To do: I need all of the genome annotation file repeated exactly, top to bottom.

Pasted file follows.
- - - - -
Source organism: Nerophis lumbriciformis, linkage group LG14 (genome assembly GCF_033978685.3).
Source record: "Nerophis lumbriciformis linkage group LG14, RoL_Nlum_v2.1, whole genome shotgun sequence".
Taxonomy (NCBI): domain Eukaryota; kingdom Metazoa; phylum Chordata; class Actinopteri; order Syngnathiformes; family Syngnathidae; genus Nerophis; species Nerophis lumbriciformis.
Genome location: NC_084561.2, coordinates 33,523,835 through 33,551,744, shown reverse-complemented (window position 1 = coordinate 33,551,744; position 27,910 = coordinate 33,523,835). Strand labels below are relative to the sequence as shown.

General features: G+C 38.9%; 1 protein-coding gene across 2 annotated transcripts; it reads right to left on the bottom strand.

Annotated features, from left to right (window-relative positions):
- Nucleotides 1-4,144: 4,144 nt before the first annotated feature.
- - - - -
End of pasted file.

Source organism: Nerophis lumbriciformis, linkage group LG14 (genome assembly GCF_033978685.3).
Source record: "Nerophis lumbriciformis linkage group LG14, RoL_Nlum_v2.1, whole genome shotgun sequence".
Taxonomy (NCBI): domain Eukaryota; kingdom Metazoa; phylum Chordata; class Actinopteri; order Syngnathiformes; family Syngnathidae; genus Nerophis; species Nerophis lumbriciformis.
Genome location: NC_084561.2, coordinates 33,523,835 through 33,551,744, shown reverse-complemented (window position 1 = coordinate 33,551,744; position 27,910 = coordinate 33,523,835). Strand labels below are relative to the sequence as shown.

General features: G+C 38.9%; 1 protein-coding gene across 2 annotated transcripts; it reads right to left on the bottom strand.

Annotated features, from left to right (window-relative positions):
- Nucleotides 1-4,144: 4,144 nt before the first annotated feature.